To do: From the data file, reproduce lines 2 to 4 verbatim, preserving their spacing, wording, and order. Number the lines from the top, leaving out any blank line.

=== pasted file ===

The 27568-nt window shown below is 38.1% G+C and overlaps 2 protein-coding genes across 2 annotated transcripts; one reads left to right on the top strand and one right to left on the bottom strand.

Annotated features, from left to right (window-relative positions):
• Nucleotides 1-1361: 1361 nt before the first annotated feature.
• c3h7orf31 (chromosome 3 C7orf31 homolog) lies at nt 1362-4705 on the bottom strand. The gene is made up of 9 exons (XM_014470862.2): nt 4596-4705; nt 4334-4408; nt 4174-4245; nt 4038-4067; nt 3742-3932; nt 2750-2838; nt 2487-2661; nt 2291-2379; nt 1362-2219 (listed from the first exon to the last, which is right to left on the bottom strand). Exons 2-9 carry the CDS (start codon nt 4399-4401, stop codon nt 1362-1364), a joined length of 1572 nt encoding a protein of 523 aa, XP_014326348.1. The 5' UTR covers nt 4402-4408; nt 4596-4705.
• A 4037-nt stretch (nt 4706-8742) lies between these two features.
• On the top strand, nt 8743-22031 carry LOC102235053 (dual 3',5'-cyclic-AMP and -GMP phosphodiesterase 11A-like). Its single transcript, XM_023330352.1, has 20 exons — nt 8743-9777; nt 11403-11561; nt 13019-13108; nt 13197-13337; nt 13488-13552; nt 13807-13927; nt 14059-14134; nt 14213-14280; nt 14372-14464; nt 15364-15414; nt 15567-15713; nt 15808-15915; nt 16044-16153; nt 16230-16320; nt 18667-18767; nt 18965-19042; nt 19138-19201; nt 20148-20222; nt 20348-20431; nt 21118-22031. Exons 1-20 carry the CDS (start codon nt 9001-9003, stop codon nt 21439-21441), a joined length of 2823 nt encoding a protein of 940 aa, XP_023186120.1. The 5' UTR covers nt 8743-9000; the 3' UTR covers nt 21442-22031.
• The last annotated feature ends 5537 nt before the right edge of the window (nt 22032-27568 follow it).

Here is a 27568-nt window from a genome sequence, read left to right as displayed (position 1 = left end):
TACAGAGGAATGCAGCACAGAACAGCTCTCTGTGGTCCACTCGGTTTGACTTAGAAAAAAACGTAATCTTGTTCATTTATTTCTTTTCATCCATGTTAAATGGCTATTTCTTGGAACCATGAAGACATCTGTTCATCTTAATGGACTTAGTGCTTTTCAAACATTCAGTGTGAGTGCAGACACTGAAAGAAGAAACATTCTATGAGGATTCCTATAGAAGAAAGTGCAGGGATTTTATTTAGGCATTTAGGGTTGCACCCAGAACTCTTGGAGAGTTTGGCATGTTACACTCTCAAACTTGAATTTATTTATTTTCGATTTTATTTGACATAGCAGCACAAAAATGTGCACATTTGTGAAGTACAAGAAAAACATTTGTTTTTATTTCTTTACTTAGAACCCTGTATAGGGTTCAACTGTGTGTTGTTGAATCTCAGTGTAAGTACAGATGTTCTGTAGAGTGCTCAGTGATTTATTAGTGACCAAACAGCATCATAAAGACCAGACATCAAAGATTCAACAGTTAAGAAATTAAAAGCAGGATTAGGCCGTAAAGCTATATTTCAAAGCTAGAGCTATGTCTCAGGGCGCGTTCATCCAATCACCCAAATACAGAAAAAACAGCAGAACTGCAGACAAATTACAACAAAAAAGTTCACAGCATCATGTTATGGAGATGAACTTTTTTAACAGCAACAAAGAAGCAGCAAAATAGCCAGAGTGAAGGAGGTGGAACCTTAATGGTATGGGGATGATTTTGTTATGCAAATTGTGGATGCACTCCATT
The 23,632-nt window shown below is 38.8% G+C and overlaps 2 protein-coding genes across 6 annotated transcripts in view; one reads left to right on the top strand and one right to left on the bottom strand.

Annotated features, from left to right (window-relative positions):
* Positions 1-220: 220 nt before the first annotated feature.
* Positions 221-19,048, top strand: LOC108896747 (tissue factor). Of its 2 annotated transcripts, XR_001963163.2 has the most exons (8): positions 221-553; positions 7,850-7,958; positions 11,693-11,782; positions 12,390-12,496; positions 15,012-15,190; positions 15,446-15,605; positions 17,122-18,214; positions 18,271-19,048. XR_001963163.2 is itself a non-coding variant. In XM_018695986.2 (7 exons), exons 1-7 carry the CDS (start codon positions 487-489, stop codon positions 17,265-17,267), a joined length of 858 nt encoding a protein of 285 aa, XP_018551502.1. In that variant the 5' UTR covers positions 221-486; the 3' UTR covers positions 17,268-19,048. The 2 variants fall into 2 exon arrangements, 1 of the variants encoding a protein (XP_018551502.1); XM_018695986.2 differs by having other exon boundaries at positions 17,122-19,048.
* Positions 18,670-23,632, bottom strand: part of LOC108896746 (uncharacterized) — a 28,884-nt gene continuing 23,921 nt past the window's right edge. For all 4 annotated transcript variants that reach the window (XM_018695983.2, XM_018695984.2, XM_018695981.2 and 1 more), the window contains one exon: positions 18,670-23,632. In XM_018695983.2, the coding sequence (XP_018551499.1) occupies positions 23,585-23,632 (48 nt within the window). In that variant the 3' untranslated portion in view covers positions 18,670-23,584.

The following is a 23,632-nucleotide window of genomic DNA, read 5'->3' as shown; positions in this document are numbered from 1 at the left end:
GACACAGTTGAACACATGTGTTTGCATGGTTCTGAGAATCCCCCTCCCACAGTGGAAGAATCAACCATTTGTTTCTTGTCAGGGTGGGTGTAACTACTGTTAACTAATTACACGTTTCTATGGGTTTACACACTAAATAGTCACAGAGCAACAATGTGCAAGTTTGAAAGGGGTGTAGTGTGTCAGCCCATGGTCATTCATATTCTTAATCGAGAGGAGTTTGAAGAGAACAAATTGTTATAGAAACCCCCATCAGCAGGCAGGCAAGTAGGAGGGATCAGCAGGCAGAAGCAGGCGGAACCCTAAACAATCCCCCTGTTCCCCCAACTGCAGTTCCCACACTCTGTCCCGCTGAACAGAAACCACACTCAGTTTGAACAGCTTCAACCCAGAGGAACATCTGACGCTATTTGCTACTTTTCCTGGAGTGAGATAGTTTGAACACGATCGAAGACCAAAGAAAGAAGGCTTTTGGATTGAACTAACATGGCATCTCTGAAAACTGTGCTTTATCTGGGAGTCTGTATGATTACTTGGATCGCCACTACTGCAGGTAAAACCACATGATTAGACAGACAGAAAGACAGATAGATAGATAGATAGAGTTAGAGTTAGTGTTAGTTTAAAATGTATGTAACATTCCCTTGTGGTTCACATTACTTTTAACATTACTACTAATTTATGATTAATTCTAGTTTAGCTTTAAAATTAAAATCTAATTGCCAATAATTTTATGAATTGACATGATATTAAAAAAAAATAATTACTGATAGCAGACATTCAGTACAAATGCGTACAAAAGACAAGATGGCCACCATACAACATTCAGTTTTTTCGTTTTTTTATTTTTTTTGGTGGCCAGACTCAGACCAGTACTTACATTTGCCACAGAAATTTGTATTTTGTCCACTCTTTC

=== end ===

Annotated features, from left to right (window-relative positions):
• Nucleotides 1-1361: 1361 nt before the first annotated feature.
• c3h7orf31 (chromosome 3 C7orf31 homolog) lies at nt 1362-4705 on the bottom strand. The gene is made up of 9 exons (XM_014470862.2): nt 4596-4705; nt 4334-4408; nt 4174-4245; nt 4038-4067; nt 3742-3932; nt 2750-2838; nt 2487-2661; nt 2291-2379; nt 1362-2219 (listed from the first exon to the last, which is right to left on the bottom strand). Exons 2-9 carry the CDS (start codon nt 4399-4401, stop codon nt 1362-1364), a joined length of 1572 nt encoding a protein of 523 aa, XP_014326348.1. The 5' UTR covers nt 4402-4408; nt 4596-4705.